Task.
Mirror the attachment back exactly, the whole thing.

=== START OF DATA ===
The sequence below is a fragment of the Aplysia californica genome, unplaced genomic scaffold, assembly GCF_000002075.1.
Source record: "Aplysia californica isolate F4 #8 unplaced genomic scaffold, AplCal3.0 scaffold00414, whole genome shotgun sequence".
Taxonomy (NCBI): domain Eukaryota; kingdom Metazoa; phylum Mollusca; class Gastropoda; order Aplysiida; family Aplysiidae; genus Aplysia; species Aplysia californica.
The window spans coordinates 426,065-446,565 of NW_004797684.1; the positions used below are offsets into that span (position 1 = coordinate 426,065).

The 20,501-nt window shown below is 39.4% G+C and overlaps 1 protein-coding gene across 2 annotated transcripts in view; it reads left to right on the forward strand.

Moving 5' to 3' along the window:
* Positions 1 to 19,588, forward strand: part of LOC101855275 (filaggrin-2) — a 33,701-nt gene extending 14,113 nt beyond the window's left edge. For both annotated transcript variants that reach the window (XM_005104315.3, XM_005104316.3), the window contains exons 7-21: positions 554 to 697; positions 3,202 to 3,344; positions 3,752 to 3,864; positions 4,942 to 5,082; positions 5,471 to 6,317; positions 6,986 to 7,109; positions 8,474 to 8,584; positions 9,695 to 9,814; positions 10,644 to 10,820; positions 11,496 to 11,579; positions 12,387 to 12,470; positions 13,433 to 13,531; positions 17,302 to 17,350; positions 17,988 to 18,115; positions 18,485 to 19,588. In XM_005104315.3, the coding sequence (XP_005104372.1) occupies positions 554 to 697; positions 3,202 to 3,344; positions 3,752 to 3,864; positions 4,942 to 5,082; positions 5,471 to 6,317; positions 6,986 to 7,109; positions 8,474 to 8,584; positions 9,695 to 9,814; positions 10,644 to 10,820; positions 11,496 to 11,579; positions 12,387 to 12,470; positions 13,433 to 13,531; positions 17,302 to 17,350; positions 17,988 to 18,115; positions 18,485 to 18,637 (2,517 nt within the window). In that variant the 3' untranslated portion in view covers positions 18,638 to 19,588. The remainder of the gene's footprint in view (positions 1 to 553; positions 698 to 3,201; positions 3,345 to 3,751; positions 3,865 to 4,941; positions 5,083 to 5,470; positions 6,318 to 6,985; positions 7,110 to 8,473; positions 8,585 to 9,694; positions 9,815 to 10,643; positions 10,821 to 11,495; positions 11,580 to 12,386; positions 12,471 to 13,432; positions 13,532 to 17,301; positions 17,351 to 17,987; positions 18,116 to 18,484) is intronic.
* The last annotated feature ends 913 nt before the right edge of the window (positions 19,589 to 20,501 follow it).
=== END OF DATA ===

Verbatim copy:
The sequence below is a fragment of the Aplysia californica genome, unplaced genomic scaffold, assembly GCF_000002075.1.
Source record: "Aplysia californica isolate F4 #8 unplaced genomic scaffold, AplCal3.0 scaffold00414, whole genome shotgun sequence".
Taxonomy (NCBI): domain Eukaryota; kingdom Metazoa; phylum Mollusca; class Gastropoda; order Aplysiida; family Aplysiidae; genus Aplysia; species Aplysia californica.
The window spans coordinates 426,065-446,565 of NW_004797684.1; the positions used below are offsets into that span (position 1 = coordinate 426,065).

The 20,501-nt window shown below is 39.4% G+C and overlaps 1 protein-coding gene across 2 annotated transcripts in view; it reads left to right on the forward strand.

Moving 5' to 3' along the window:
* Positions 1 to 19,588, forward strand: part of LOC101855275 (filaggrin-2) — a 33,701-nt gene extending 14,113 nt beyond the window's left edge. For both annotated transcript variants that reach the window (XM_005104315.3, XM_005104316.3), the window contains exons 7-21: positions 554 to 697; positions 3,202 to 3,344; positions 3,752 to 3,864; positions 4,942 to 5,082; positions 5,471 to 6,317; positions 6,986 to 7,109; positions 8,474 to 8,584; positions 9,695 to 9,814; positions 10,644 to 10,820; positions 11,496 to 11,579; positions 12,387 to 12,470; positions 13,433 to 13,531; positions 17,302 to 17,350; positions 17,988 to 18,115; positions 18,485 to 19,588. In XM_005104315.3, the coding sequence (XP_005104372.1) occupies positions 554 to 697; positions 3,202 to 3,344; positions 3,752 to 3,864; positions 4,942 to 5,082; positions 5,471 to 6,317; positions 6,986 to 7,109; positions 8,474 to 8,584; positions 9,695 to 9,814; positions 10,644 to 10,820; positions 11,496 to 11,579; positions 12,387 to 12,470; positions 13,433 to 13,531; positions 17,302 to 17,350; positions 17,988 to 18,115; positions 18,485 to 18,637 (2,517 nt within the window). In that variant the 3' untranslated portion in view covers positions 18,638 to 19,588. The remainder of the gene's footprint in view (positions 1 to 553; positions 698 to 3,201; positions 3,345 to 3,751; positions 3,865 to 4,941; positions 5,083 to 5,470; positions 6,318 to 6,985; positions 7,110 to 8,473; positions 8,585 to 9,694; positions 9,815 to 10,643; positions 10,821 to 11,495; positions 11,580 to 12,386; positions 12,471 to 13,432; positions 13,532 to 17,301; positions 17,351 to 17,987; positions 18,116 to 18,484) is intronic.
* The last annotated feature ends 913 nt before the right edge of the window (positions 19,589 to 20,501 follow it).